Spearheaded by Sen. Jerry Moran (R-KS) and Mark R. Warner (D-VA), a group of six senators introduced a fourth attempt at the Startup Act (S.181).  The Startup Act would provide immigrant entrepreneurs who create new jobs access to a specifically designated visa. The bill would also create new visas for foreign degree recipients in the science, technology, engineering, and math (STEM) fields 

Under the Act, 75,000 visas would be created to allow foreign nationals to start and attempt to grow businesses in the United States. The visas would eventually allow the entrepreneurs to seek permanent residency if investment and hiring benchmarks are met. The visas could be revoked within a four-year period if the individuals no longer meet the criteria for investment and hiring. 

The Startup Act would also create 50,000 visas for foreign students graduating from U.S. universities with degrees in the STEM fields. This visa category would be a separate and distinct category from the current options available to STEM graduates. STEM graduates are presently limited to 29 months of post-degree employment in their field or must seek alternative non-immigrant visa employment, normally through filing H-1B visa petitions.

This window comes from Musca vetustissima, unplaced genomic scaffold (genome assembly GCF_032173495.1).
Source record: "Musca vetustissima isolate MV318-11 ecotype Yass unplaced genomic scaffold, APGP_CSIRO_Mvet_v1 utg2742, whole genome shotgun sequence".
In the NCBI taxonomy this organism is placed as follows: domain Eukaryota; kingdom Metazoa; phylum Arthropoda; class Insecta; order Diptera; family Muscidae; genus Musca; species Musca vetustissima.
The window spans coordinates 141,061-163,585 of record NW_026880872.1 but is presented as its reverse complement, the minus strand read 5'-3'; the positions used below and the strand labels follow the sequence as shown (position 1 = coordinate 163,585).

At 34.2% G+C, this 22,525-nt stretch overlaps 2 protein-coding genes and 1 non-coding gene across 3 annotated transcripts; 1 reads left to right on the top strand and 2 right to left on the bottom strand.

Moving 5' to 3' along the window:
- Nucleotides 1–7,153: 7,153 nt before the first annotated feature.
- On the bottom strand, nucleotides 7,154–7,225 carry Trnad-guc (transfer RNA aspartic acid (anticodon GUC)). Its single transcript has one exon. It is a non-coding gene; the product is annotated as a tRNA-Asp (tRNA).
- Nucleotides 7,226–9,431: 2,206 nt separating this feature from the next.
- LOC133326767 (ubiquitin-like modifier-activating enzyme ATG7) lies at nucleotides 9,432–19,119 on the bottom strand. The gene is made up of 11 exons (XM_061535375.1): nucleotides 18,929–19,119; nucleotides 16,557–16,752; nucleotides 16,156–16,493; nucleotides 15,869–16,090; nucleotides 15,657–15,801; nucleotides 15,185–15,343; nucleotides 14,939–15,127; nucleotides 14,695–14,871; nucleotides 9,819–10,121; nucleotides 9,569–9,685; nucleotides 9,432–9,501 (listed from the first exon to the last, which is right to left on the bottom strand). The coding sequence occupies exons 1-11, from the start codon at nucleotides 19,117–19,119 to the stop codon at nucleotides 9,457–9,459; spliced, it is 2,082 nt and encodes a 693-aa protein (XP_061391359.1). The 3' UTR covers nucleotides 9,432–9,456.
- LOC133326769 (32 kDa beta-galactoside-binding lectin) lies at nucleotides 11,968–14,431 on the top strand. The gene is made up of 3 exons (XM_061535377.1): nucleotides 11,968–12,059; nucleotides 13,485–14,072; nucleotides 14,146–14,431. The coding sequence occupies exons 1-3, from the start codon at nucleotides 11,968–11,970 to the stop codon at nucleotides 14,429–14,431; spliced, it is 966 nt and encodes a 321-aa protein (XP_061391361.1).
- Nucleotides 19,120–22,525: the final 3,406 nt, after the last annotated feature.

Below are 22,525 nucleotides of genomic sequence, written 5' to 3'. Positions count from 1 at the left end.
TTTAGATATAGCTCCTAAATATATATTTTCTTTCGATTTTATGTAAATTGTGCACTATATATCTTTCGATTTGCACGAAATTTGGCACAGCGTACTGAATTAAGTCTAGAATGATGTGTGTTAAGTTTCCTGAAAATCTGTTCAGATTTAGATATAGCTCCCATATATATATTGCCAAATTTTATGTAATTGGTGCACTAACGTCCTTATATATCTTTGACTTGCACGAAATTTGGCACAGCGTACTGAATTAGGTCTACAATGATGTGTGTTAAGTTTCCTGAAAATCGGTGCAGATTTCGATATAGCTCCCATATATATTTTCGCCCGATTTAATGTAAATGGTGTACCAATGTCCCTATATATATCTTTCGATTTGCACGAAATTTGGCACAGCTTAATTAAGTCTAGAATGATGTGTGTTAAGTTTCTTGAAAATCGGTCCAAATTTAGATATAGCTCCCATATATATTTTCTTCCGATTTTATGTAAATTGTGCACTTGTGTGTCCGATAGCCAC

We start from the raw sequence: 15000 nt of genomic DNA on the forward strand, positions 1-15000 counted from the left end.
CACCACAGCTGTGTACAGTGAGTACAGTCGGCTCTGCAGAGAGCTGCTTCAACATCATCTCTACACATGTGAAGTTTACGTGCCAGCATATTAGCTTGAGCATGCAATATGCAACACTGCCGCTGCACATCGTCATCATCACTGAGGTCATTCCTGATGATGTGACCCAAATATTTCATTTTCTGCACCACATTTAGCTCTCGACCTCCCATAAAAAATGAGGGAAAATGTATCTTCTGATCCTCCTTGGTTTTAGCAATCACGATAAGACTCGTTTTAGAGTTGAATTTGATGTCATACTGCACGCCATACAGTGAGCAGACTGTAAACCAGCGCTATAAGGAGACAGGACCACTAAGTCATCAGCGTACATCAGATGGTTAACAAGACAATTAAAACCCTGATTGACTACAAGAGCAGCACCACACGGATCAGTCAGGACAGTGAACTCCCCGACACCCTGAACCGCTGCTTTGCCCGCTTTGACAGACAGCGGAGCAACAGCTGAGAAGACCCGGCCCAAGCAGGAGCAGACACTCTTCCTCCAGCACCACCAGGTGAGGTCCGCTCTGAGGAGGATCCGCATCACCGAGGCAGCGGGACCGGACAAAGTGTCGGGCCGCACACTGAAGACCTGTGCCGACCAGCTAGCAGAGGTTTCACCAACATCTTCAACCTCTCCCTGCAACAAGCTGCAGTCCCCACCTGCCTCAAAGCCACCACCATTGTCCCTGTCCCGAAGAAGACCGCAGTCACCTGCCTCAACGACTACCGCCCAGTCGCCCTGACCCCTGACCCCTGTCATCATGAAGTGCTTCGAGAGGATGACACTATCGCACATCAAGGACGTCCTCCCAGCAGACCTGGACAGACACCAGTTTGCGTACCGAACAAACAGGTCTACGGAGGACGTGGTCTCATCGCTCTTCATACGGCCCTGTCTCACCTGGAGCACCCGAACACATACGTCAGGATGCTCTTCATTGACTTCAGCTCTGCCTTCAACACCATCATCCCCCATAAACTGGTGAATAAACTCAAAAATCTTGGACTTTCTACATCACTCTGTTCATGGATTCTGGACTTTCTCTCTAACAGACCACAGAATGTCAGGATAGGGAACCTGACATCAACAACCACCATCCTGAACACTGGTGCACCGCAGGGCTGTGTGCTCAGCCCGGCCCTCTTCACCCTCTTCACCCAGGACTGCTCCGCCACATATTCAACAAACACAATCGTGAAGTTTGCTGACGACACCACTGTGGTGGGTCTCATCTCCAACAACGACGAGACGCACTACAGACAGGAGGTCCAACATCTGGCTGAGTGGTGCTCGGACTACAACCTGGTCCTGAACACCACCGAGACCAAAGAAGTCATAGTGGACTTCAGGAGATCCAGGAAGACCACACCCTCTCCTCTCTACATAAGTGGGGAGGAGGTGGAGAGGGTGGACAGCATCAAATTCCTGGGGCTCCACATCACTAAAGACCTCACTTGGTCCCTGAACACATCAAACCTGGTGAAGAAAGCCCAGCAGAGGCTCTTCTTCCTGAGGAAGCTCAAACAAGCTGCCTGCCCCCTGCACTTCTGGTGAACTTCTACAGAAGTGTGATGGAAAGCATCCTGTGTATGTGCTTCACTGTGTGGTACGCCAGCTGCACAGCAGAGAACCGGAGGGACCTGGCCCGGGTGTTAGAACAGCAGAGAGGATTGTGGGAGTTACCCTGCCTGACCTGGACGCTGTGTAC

The Startup Act would also make minor modifications in the tax code and regulatory system. The bill would create a permanent capital gains tax exemption for startup companies, and create tax credits for small companies with less than $5 million in annual receipts. 

This is the fourth attempt at a bill similar to the Startup Act; its immediate predecessor was known as Startup Act 3.0.  (We discussed these previous attempts on our blogs in March 2010, November 2012, and February 2013).  The bill follows a proposed Act introduced by Orrin Hatch (R-UT) to increase H-1B visas from 65,000 to 115,000.  (See our coverage of January 2013).  Startup Act 4.0’s (S. 181) is co-sponsored by Sen. Chris Coons (D-DE), Roy Blunt (R-MO), Tim Kaine (D-VA), and Amy Klobuchar (D-MN).